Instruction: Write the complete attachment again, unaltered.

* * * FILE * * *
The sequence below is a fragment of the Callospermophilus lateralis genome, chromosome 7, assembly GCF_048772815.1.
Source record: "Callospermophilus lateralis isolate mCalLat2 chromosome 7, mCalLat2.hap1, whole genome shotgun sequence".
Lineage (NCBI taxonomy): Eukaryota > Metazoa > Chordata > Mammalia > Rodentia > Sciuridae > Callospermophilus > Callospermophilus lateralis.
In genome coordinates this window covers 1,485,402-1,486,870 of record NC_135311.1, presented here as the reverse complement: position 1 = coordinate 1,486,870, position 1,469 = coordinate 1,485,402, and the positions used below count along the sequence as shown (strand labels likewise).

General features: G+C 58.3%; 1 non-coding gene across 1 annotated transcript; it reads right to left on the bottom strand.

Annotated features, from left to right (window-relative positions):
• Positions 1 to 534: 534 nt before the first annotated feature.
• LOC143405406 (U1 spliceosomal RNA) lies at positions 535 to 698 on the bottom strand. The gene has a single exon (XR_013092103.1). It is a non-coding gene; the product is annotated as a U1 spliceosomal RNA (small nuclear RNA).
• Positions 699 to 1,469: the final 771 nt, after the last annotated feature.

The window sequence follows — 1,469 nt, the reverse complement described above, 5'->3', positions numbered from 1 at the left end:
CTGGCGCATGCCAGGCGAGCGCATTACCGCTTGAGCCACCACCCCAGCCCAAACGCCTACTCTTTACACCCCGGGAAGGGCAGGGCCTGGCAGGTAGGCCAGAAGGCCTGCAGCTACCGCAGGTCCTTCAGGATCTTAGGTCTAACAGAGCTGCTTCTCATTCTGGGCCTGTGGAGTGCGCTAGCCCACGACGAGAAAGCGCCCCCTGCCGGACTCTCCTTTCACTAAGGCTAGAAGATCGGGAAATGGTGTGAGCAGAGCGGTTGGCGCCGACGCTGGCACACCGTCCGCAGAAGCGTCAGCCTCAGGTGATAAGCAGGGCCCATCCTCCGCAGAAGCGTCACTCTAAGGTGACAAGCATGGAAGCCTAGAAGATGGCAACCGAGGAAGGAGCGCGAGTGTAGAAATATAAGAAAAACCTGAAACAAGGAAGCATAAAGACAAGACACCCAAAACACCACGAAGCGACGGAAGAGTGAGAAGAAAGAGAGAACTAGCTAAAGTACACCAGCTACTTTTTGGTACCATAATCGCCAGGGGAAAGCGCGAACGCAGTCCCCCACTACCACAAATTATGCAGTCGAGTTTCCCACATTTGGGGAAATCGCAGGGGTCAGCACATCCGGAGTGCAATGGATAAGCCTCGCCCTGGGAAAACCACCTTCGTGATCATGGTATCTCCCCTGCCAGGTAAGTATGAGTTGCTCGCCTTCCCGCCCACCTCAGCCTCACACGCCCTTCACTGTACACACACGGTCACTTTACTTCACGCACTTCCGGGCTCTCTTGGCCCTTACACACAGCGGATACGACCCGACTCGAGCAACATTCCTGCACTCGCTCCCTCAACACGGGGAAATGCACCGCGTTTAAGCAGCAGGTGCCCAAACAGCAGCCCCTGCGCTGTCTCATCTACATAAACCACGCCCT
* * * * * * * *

The sequence below is a fragment of the Callospermophilus lateralis genome, chromosome 7, assembly GCF_048772815.1.
Source record: "Callospermophilus lateralis isolate mCalLat2 chromosome 7, mCalLat2.hap1, whole genome shotgun sequence".
Lineage (NCBI taxonomy): Eukaryota > Metazoa > Chordata > Mammalia > Rodentia > Sciuridae > Callospermophilus > Callospermophilus lateralis.
In genome coordinates this window covers 1,485,402-1,486,870 of record NC_135311.1, presented here as the reverse complement: position 1 = coordinate 1,486,870, position 1,469 = coordinate 1,485,402, and the positions used below count along the sequence as shown (strand labels likewise).

General features: G+C 58.3%; 1 non-coding gene across 1 annotated transcript; it reads right to left on the bottom strand.

Annotated features, from left to right (window-relative positions):
• Positions 1 to 534: 534 nt before the first annotated feature.
• LOC143405406 (U1 spliceosomal RNA) lies at positions 535 to 698 on the bottom strand. The gene has a single exon (XR_013092103.1). It is a non-coding gene; the product is annotated as a U1 spliceosomal RNA (small nuclear RNA).
• Positions 699 to 1,469: the final 771 nt, after the last annotated feature.

The window sequence follows — 1,469 nt, the reverse complement described above, 5'->3', positions numbered from 1 at the left end:
CTGGCGCATGCCAGGCGAGCGCATTACCGCTTGAGCCACCACCCCAGCCCAAACGCCTACTCTTTACACCCCGGGAAGGGCAGGGCCTGGCAGGTAGGCCAGAAGGCCTGCAGCTACCGCAGGTCCTTCAGGATCTTAGGTCTAACAGAGCTGCTTCTCATTCTGGGCCTGTGGAGTGCGCTAGCCCACGACGAGAAAGCGCCCCCTGCCGGACTCTCCTTTCACTAAGGCTAGAAGATCGGGAAATGGTGTGAGCAGAGCGGTTGGCGCCGACGCTGGCACACCGTCCGCAGAAGCGTCAGCCTCAGGTGATAAGCAGGGCCCATCCTCCGCAGAAGCGTCACTCTAAGGTGACAAGCATGGAAGCCTAGAAGATGGCAACCGAGGAAGGAGCGCGAGTGTAGAAATATAAGAAAAACCTGAAACAAGGAAGCATAAAGACAAGACACCCAAAACACCACGAAGCGACGGAAGAGTGAGAAGAAAGAGAGAACTAGCTAAAGTACACCAGCTACTTTTTGGTACCATAATCGCCAGGGGAAAGCGCGAACGCAGTCCCCCACTACCACAAATTATGCAGTCGAGTTTCCCACATTTGGGGAAATCGCAGGGGTCAGCACATCCGGAGTGCAATGGATAAGCCTCGCCCTGGGAAAACCACCTTCGTGATCATGGTATCTCCCCTGCCAGGTAAGTATGAGTTGCTCGCCTTCCCGCCCACCTCAGCCTCACACGCCCTTCACTGTACACACACGGTCACTTTACTTCACGCACTTCCGGGCTCTCTTGGCCCTTACACACAGCGGATACGACCCGACTCGAGCAACATTCCTGCACTCGCTCCCTCAACACGGGGAAATGCACCGCGTTTAAGCAGCAGGTGCCCAAACAGCAGCCCCTGCGCTGTCTCATCTACATAAACCACGCCCT